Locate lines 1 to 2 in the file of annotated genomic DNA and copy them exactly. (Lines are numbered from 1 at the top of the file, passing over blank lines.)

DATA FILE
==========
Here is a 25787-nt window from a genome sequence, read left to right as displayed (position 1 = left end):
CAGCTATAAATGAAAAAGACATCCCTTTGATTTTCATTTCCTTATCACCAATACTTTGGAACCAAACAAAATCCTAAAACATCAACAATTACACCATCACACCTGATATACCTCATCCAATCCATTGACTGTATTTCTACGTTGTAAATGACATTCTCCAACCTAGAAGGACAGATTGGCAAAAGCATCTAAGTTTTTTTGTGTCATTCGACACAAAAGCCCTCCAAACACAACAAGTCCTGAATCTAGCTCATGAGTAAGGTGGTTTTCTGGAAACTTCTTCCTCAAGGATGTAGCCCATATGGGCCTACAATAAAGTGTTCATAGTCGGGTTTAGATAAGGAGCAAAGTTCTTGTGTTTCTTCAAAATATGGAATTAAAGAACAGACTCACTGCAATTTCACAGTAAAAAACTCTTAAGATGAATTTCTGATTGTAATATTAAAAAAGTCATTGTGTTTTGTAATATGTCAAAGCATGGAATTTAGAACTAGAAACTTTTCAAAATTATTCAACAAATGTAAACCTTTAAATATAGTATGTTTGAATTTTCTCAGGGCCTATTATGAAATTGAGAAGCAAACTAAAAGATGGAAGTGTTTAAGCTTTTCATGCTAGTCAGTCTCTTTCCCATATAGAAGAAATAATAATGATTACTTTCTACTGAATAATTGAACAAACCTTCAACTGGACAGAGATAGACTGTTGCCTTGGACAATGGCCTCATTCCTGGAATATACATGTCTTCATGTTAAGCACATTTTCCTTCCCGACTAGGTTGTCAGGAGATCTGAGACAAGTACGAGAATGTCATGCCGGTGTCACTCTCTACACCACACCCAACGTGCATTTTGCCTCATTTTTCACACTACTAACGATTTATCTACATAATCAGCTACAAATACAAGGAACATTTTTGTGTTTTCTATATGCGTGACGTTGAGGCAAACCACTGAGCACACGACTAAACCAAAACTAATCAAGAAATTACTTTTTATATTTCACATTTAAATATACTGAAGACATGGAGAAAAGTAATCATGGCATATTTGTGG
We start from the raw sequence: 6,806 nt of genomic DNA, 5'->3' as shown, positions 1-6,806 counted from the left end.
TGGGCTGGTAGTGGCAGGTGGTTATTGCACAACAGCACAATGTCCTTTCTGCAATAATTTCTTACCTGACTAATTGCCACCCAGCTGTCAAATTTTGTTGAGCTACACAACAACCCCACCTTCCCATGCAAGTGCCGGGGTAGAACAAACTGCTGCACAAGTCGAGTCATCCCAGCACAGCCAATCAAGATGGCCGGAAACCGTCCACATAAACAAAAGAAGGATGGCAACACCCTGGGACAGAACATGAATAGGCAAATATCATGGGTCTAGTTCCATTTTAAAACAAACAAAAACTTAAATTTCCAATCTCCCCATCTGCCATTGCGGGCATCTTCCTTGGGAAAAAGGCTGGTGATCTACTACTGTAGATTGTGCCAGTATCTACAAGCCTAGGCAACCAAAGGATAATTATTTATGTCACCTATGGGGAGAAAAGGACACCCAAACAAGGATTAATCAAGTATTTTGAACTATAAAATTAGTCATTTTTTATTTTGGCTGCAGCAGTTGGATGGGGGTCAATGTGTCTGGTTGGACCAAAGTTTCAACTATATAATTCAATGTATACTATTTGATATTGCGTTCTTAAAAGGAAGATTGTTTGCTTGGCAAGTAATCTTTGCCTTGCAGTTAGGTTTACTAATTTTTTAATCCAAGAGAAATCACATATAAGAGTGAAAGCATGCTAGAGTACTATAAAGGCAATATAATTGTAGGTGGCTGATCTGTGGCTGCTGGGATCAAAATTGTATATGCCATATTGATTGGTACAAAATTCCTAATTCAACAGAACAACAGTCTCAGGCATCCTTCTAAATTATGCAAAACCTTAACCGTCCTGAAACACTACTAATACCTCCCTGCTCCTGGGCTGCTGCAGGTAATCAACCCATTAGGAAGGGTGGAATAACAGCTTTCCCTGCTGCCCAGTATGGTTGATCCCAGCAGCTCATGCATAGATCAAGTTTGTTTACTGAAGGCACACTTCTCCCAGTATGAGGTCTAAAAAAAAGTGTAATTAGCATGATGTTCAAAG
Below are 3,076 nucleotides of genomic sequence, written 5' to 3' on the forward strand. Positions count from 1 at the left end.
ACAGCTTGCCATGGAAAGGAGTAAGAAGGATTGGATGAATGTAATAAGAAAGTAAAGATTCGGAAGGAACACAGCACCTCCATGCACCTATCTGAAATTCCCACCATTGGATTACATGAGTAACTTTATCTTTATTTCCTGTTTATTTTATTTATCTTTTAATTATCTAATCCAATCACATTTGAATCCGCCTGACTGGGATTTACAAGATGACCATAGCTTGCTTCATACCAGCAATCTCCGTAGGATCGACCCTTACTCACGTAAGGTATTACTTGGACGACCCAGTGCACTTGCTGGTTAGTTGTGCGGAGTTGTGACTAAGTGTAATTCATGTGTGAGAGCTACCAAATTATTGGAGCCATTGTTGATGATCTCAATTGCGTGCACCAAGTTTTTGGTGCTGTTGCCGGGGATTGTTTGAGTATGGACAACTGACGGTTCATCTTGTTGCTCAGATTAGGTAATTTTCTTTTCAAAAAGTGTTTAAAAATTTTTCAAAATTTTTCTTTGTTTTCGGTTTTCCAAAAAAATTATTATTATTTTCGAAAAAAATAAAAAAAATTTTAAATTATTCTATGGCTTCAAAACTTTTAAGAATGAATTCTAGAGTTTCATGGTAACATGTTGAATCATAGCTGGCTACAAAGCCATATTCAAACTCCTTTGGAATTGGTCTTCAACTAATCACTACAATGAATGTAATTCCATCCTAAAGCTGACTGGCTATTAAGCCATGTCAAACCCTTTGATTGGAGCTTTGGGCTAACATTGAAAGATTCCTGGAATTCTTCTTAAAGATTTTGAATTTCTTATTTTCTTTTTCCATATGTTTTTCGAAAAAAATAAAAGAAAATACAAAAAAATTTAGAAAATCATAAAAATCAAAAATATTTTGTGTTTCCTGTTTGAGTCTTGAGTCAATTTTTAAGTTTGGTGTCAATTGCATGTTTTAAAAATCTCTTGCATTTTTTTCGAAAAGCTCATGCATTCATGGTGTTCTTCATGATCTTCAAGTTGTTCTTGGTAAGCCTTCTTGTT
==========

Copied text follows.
Here is a 25787-nt window from a genome sequence, read left to right as displayed (position 1 = left end):
CAGCTATAAATGAAAAAGACATCCCTTTGATTTTCATTTCCTTATCACCAATACTTTGGAACCAAACAAAATCCTAAAACATCAACAATTACACCATCACACCTGATATACCTCATCCAATCCATTGACTGTATTTCTACGTTGTAAATGACATTCTCCAACCTAGAAGGACAGATTGGCAAAAGCATCTAAGTTTTTTTGTGTCATTCGACACAAAAGCCCTCCAAACACAACAAGTCCTGAATCTAGCTCATGAGTAAGGTGGTTTTCTGGAAACTTCTTCCTCAAGGATGTAGCCCATATGGGCCTACAATAAAGTGTTCATAGTCGGGTTTAGATAAGGAGCAAAGTTCTTGTGTTTCTTCAAAATATGGAATTAAAGAACAGACTCACTGCAATTTCACAGTAAAAAACTCTTAAGATGAATTTCTGATTGTAATATTAAAAAAGTCATTGTGTTTTGTAATATGTCAAAGCATGGAATTTAGAACTAGAAACTTTTCAAAATTATTCAACAAATGTAAACCTTTAAATATAGTATGTTTGAATTTTCTCAGGGCCTATTATGAAATTGAGAAGCAAACTAAAAGATGGAAGTGTTTAAGCTTTTCATGCTAGTCAGTCTCTTTCCCATATAGAAGAAATAATAATGATTACTTTCTACTGAATAATTGAACAAACCTTCAACTGGACAGAGATAGACTGTTGCCTTGGACAATGGCCTCATTCCTGGAATATACATGTCTTCATGTTAAGCACATTTTCCTTCCCGACTAGGTTGTCAGGAGATCTGAGACAAGTACGAGAATGTCATGCCGGTGTCACTCTCTACACCACACCCAACGTGCATTTTGCCTCATTTTTCACACTACTAACGATTTATCTACATAATCAGCTACAAATACAAGGAACATTTTTGTGTTTTCTATATGCGTGACGTTGAGGCAAACCACTGAGCACACGACTAAACCAAAACTAATCAAGAAATTACTTTTTATATTTCACATTTAAATATACTGAAGACATGGAGAAAAGTAATCATGGCATATTTGTGG